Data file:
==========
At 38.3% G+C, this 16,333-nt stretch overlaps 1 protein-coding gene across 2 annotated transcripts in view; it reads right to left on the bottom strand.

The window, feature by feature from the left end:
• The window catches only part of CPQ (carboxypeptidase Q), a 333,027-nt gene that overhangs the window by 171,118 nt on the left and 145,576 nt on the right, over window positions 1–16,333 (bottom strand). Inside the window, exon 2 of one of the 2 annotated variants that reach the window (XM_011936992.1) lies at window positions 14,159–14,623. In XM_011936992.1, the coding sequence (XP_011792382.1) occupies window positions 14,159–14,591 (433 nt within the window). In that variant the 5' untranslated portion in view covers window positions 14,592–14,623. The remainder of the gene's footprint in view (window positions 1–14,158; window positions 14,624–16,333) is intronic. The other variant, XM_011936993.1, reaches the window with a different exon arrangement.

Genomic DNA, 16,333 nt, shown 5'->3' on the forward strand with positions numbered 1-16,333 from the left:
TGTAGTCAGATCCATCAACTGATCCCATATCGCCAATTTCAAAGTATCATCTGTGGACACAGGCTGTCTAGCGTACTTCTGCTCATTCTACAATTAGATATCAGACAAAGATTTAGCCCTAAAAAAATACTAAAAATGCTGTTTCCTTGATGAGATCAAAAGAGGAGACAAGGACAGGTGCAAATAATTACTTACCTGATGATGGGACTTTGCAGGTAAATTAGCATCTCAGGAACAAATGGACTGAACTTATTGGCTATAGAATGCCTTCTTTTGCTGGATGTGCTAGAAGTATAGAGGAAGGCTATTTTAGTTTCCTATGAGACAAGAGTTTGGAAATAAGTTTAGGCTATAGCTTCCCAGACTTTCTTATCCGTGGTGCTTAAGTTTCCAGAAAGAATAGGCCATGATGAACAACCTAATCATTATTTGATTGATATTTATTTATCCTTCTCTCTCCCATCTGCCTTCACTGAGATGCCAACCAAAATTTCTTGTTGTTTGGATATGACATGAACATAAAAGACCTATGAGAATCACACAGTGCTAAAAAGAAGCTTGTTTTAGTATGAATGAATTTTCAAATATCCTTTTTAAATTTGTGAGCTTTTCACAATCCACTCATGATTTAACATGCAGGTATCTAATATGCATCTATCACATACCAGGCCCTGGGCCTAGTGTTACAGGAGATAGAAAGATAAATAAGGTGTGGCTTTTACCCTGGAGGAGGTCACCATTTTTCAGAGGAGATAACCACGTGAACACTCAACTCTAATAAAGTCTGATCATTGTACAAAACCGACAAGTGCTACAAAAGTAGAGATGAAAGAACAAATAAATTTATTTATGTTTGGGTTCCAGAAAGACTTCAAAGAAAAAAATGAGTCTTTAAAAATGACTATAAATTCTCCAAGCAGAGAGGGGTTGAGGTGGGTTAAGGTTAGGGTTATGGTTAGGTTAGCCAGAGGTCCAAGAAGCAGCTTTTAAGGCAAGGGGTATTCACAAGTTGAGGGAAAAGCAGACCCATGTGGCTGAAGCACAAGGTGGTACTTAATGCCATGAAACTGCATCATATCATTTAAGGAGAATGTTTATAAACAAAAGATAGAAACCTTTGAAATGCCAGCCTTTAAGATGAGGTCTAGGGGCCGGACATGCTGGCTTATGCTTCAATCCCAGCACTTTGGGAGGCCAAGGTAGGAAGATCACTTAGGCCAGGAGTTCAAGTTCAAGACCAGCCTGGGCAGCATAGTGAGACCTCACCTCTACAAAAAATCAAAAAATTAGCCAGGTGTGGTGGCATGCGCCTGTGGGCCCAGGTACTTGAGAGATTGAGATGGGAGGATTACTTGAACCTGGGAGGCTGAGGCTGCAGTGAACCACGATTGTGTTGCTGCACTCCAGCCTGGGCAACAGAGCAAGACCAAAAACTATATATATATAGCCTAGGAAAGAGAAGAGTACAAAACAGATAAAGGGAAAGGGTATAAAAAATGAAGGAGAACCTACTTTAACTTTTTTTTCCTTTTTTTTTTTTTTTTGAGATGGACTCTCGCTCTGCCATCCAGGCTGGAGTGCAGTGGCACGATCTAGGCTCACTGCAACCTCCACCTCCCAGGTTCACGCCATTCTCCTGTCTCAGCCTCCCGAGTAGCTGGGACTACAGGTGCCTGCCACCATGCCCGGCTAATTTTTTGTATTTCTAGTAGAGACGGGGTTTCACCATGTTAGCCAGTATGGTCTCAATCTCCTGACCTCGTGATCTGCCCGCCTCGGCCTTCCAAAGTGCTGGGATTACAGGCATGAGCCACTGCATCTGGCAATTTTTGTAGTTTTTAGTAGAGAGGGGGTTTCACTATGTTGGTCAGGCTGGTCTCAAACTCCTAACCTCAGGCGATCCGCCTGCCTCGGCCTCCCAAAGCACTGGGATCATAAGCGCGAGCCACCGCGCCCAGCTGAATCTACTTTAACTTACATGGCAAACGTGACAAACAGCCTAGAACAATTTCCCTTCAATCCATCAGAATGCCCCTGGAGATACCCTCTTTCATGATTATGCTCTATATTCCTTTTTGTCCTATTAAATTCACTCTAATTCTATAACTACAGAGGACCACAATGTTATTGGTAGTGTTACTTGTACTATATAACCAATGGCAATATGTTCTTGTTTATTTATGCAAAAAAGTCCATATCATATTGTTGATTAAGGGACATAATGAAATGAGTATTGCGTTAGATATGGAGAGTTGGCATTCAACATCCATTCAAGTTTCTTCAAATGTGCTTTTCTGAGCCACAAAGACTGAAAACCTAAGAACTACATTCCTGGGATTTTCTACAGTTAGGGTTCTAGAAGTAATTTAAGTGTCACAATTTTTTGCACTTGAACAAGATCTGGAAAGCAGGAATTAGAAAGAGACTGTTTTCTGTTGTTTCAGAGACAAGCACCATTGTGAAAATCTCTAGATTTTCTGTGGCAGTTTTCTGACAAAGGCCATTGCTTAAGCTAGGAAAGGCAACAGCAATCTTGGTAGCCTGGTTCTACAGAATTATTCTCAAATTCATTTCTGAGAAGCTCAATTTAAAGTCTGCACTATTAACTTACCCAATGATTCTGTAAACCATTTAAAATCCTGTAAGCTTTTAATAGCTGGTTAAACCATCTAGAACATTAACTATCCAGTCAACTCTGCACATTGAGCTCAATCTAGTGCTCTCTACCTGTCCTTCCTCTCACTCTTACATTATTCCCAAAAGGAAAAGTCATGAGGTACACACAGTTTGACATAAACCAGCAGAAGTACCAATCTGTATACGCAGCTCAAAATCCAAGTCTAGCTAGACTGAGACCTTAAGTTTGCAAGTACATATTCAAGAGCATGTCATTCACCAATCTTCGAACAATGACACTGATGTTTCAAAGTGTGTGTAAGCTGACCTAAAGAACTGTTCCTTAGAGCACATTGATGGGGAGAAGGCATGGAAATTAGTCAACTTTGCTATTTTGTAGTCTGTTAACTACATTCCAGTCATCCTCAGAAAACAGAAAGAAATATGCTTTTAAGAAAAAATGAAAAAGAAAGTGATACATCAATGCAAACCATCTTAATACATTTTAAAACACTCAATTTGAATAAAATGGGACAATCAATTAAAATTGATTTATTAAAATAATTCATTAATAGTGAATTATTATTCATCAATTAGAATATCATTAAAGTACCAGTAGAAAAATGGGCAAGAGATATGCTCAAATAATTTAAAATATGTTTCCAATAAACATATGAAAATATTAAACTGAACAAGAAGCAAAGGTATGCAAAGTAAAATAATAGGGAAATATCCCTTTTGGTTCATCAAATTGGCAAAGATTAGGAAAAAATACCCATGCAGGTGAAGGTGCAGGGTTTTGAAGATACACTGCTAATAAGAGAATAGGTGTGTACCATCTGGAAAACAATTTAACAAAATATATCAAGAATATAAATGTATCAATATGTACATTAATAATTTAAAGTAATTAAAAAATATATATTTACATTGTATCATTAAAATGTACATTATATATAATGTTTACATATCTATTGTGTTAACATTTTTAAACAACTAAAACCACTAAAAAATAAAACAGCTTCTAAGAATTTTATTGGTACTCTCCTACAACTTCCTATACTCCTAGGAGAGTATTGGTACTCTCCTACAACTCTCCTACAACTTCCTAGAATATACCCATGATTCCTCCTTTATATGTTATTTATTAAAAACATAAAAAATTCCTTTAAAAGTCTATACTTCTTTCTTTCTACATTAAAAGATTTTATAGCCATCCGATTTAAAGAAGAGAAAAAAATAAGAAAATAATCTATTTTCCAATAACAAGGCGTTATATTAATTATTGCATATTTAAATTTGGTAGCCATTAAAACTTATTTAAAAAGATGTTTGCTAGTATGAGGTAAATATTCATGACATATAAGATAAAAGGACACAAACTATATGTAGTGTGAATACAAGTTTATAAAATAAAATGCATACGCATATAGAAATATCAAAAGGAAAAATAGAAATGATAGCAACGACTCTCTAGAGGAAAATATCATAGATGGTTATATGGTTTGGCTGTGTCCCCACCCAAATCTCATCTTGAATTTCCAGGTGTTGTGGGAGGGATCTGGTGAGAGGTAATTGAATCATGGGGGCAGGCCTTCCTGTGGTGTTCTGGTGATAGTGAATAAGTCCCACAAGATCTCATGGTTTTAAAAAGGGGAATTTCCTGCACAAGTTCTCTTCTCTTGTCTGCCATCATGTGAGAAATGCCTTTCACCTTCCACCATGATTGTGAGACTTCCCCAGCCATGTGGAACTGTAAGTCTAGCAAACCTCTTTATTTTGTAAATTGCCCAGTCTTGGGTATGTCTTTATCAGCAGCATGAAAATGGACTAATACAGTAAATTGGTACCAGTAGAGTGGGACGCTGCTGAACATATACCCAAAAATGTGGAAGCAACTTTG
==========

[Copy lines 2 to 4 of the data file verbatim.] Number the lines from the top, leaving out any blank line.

The window, feature by feature from the left end:
• The window catches only part of CPQ (carboxypeptidase Q), a 333,027-nt gene that overhangs the window by 171,118 nt on the left and 145,576 nt on the right, over window positions 1–16,333 (bottom strand). Inside the window, exon 2 of one of the 2 annotated variants that reach the window (XM_011936992.1) lies at window positions 14,159–14,623. In XM_011936992.1, the coding sequence (XP_011792382.1) occupies window positions 14,159–14,591 (433 nt within the window). In that variant the 5' untranslated portion in view covers window positions 14,592–14,623. The remainder of the gene's footprint in view (window positions 1–14,158; window positions 14,624–16,333) is intronic. The other variant, XM_011936993.1, reaches the window with a different exon arrangement.

Genomic DNA, 16,333 nt, shown 5'->3' on the forward strand with positions numbered 1-16,333 from the left: